The centerpiece of Voices in Time: Lives in Limbo, an art exhibit opening tonight at Las Manos Gallery, is a re-creation of a prison cell furnished with a quilt made from bits of female prisoners' clothing. The show and an accompanying series of free panel discussions explore the consequences of rising rates of incarceration of girls and women. "The impact on their children and on society, in long-range terms, is really great--it far outweighs the experience of that one individual woman," says Salome Chasnoff, executive director of Beyondmedia, which helped to organize the show. It kicks off tonight at 6 with a reception at the gallery, 5220 N. Clark in Chicago. At 7 attorney Cheryl Graves, founder of the Girl Talk program at the Cook County Juvenile Detention Center, moderates a panel on race and gender in the prison system. The discussions continue through the month. Call 773-973-2280.
The Chicago Irish Film Festival begins tonight with the U.S. premiere of Mystics, a black comedy in which two washed-up actors set up shop as spiritual mediums. Two actors from the film, David Kelly and Milo O'Shea, will attend, as will Colm Meany (best known to Trekkies as engineering genius Chief O'Brien) and Irish Film Institute curator Sunniva O'Flynn. A reception starts at 6:30 and the screening follows at 8 at the Beverly Arts Center of Chicago, 2407 W. 111th in Chicago; tickets are $30. The festival runs through Sunday, March 7. Tickets to all other screenings are $10; a pass good for all seven films as well as the opening night party is $50. Call 773-445-3838 or see the festival sidebar in Movies for more information.
Sermons aren't the only performances given by Park Ridge Community Church senior minister Brett McCleneghan. This weekend he's acting in Arsenic and Old Lace in the church's great hall. Cast through open auditions, the production includes both members and nonmembers of the church; McCleneghan, who also directs, plays the daffy nephew who thinks he's Teddy Roosevelt. The secular comedy, about two perfectly proper and fatally charming old aunts, is "a way of inviting the community in and building fellowship," McCleneghan says. "If God doesn't have a sense of humor, we're in a lot of trouble." Performances are at 8 tonight and tomorrow, March 6, at 100 S. Courtland in Park Ridge. There's a suggested donation of $10. On Saturday at 6 there'll be a spaghetti dinner before the show for an additional $10, $5 for kids. Call 847-823-3164.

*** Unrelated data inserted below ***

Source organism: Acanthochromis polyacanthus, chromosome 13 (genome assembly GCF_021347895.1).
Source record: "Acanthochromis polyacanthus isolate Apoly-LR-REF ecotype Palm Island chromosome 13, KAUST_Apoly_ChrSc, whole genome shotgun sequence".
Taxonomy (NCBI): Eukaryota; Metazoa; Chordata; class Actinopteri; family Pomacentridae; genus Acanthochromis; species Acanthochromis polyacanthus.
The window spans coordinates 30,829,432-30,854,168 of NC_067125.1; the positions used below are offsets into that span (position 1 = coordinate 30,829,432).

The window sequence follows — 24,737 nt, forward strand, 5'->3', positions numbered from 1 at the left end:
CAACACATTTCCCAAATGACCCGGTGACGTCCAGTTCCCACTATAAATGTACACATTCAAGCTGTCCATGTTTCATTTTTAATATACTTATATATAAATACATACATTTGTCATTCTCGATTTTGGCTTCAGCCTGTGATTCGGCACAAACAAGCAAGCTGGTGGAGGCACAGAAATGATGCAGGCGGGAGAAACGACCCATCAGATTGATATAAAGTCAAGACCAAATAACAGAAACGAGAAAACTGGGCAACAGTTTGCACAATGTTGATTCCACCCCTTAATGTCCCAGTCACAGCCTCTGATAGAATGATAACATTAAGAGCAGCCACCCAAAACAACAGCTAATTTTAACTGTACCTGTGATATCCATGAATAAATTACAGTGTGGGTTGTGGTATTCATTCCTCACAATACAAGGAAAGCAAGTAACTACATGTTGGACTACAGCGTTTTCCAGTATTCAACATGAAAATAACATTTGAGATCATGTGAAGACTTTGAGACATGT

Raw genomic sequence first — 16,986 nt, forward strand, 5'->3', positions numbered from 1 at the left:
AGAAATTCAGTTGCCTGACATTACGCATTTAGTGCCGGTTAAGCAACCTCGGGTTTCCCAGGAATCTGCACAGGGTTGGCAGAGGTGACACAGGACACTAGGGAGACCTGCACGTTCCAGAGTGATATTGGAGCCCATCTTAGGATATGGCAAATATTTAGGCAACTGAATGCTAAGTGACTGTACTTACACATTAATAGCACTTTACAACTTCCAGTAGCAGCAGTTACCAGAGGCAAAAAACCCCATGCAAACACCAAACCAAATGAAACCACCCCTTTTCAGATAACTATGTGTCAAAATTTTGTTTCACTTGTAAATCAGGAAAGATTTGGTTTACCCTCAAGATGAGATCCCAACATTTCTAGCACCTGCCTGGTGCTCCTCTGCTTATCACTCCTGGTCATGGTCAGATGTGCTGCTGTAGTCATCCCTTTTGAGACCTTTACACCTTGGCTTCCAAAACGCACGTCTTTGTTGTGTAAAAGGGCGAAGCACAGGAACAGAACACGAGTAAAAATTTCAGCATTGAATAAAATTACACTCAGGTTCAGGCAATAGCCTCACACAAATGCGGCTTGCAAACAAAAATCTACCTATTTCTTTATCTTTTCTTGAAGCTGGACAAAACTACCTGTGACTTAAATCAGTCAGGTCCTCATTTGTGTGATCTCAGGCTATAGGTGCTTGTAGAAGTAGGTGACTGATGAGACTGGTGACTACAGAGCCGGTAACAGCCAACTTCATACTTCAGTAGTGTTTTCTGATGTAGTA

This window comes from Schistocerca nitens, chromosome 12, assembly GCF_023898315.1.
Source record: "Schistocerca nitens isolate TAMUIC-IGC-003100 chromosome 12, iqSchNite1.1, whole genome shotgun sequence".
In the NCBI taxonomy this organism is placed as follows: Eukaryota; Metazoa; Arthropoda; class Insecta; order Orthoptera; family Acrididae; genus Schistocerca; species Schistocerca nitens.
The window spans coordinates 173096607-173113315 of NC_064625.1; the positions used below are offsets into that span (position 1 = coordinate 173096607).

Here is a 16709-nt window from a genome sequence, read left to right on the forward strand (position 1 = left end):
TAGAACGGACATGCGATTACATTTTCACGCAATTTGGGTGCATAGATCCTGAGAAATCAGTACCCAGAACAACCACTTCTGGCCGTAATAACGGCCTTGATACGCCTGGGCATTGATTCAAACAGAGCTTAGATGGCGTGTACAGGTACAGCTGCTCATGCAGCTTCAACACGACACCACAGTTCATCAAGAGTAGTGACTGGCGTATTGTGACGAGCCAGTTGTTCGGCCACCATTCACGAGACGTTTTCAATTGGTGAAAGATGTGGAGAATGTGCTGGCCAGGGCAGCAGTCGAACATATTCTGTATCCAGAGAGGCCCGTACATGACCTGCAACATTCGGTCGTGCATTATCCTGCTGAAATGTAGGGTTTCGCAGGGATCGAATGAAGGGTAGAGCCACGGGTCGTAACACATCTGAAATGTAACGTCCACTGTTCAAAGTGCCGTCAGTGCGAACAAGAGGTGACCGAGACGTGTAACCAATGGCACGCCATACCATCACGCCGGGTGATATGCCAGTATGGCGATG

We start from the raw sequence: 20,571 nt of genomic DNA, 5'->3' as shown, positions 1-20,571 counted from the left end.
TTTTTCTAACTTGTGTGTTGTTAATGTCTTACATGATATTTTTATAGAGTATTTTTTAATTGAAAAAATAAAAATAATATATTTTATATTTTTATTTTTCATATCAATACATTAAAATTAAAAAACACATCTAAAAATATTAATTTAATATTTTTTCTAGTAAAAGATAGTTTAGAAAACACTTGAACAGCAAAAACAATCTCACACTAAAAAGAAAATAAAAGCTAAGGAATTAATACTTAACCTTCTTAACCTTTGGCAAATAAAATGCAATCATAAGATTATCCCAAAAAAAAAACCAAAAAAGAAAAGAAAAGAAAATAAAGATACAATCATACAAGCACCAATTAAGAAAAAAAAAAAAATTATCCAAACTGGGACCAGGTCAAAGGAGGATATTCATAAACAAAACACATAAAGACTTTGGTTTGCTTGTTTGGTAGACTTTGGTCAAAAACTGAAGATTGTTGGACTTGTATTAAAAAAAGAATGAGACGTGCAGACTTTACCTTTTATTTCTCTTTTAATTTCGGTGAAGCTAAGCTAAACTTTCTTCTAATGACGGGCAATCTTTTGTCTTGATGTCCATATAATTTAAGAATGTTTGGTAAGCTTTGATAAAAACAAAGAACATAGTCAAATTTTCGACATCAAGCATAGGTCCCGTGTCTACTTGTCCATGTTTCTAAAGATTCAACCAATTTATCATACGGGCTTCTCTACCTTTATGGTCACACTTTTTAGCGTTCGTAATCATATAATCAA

If the line "Hey good lookin', we'll be back to pick you up later!" fills you with nostalgia rather than giving you the creeps, you probably won't want to miss Isn't That Amazing! The Appeal and Spiel of Ronco and Popeil. Opening today at the Chicago Cultural Center, it's the largest collection of as-seen-on-TV gadgets ever amassed for one exhibit. At 1 this afternoon curator Tim Samuelson will give a free talk on the Pocket Fisherman, the Veg-O-Matic, Mr. Microphone (whose commercial spawned the aforementioned catchphrase), and more. It's up through May 16 in the Chicago Rooms at the Cultural Center, 78 E. Washington in Chicago. Related events this spring include cooking demonstrations by Frankie J. chef Frank Janisch and a dance party featuring music from classic Ronco compilations like Disco Super Hits and Star Trackin' '76. Call 312-744-6630 or see www.chicagoculturalcenter.org for more.
Don't even think about complaining about winter to Rick Sweitzer--last year he climbed to the top of Antarctica's highest peak, the Vinson Massif, where the windchill factor was a brisk minus 100. Sweitzer founded and runs the Wilmette adventure-travel company Northwest Passage, which takes outdoorsy types kayaking, dogsledding, and mountaineering all over the globe. He'll talk about his travels in this afternoon's presentation, Pole to Pole, sponsored by the DePaul Geographical Society. It starts at 1:30 in DePaul's Schmitt Academic Center, 2320 N. Kenmore, room 154, in Chicago. Admission is $2, $1 for students; call 773-325-7871 for more information.